Compose a Winlink message to someone you know who monitors their email and can reply to confirm that your message went through the system. You may send messages to Winlink addresses (e.g. email@example.com) or to commercial email addresses (e.g. firstname.lastname@example.org). Also, send a message to KB1TCE.
Send the message(s). You may use packet, HF Winmor or, lacking the required digital bits and pieces at your station, send via Telnet (internet). If using HF, be sure to listen before you transmit on HF. The software contains busy detectors but they are not infallible.
Learn how and under what circumstances people using commercial email addresses can send messages into the Winlink system. The interoperability with conventional email and non-hams can be very useful in the event of a communications outage.
Packet users should study the Help file section on setting paths. HF users should open the HF session screen and study the various options including the Channel Selection feature. This uses the progagation program to provide an estimate of the best possibilities for a successful HF connection.
Exercise 3: Sending an Attachment
First off, this is ham radio: HF and packet. Be very careful with attachments. They should be plain text and not of ginormous size. Messages should normally be in the 1-10 kb size range. Do not send your favorite kitty pictures by radio email.
Winlink Express and the Winlink system can handle attachments to Winlink emails. In this exercise you will send an NBEMS flmsg ICS-213 form. If you are familiar with NBEMS (fldigi, flmsg, etc.) you already are familiar with this application and have it on your computer. If not, download the current version here: http://w1hkj.com/. Follow the download link to the SourceForge site.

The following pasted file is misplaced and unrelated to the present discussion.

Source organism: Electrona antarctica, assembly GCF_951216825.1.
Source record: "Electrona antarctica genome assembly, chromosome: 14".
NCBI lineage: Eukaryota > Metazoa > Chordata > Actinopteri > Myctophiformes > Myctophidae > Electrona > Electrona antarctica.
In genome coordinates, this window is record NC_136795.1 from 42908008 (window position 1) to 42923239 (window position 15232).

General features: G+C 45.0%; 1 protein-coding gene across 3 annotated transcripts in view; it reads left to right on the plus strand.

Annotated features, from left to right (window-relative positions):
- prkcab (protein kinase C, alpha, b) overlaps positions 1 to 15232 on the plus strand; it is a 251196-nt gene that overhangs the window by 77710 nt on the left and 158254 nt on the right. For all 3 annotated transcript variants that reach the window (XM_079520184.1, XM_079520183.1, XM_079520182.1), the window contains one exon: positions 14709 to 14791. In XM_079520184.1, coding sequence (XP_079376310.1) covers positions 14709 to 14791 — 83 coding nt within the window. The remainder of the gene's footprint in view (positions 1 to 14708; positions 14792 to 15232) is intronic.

Open flmsg and pick the ICS-213 template from the Form menu. Fill out the form and save it in a convenient location e.g. on your desktop. The file will have a .213 extension.
Open Winlink Express, create a new messsage and attach your .213 file. Send the message to your commercial email address.
When you receive the message with the file, open it with flmsg. You will see the same template that your filled out. Now, go to File - View - HTML delivery and the message will open in a browser window, nicely formatted and ready for printing. The flmsg ICS-213 form is 100% compliant with the published FEMA form.
A note on the Winlink forms: Winlink has its own form system for use with RMS Express. The issue as we see it is that the Winlink forms are only compatible with RMS Express. The forms cannot be sent via other methods e.g. via commercial email clients. We feel that this is a severe limitation as multiple programs and platforms may have to be used to send a file. Flmsg files are compatible with any program that may be used to transmit a file. See the flmsg page on this site for more information.
Exercise 4: Using the Catalog Feature
Winlink Express includes a catalog containing weather bulletins and help information. To access the catalog feature go to Files - Winlink Catalog Requests.
The first thing you need to do is update the catalog list. This must be done using the internet. If you are going to use the catalog, perform this update on a periodic basis.
As an example, let's say that I want information on weather on the Maine coast. I select the category WX_US_COAST. This brings up a list of items in the center panel. I pick FZUS51.KGYX. This is the weather from Stonington ME to the Merrimack River. It also tells me that the file is 3.2 kb.
Double clicking on the item brings it to the Selection box. At this point, click Post Request. You can now close this window.
Back on the RMS Express main screen, open a Winlink session with your desired mode and connect to a RMS or (if using Telnet) a CMS. This operation will register your request and the desired file will be put in a queue for pick up.
After a brief period of time (it takes about a minute to fulfill the request) connect a second time to a RMS or CMS. The requested file will be sent to you during the session.
For this exercise, obtain a few files through the catalog using Telnet to see which categories might be of interest. Then request and receive a file using the RF mode of your choice.
During Q1 2017 KB1TCE conducted a weekly Winlink exercise. This will resume by late summer 2017.
Stay tuned for details.
For comments or questions, please contact KB1TCE at kb1tce(atsign)maine-ares(dot)org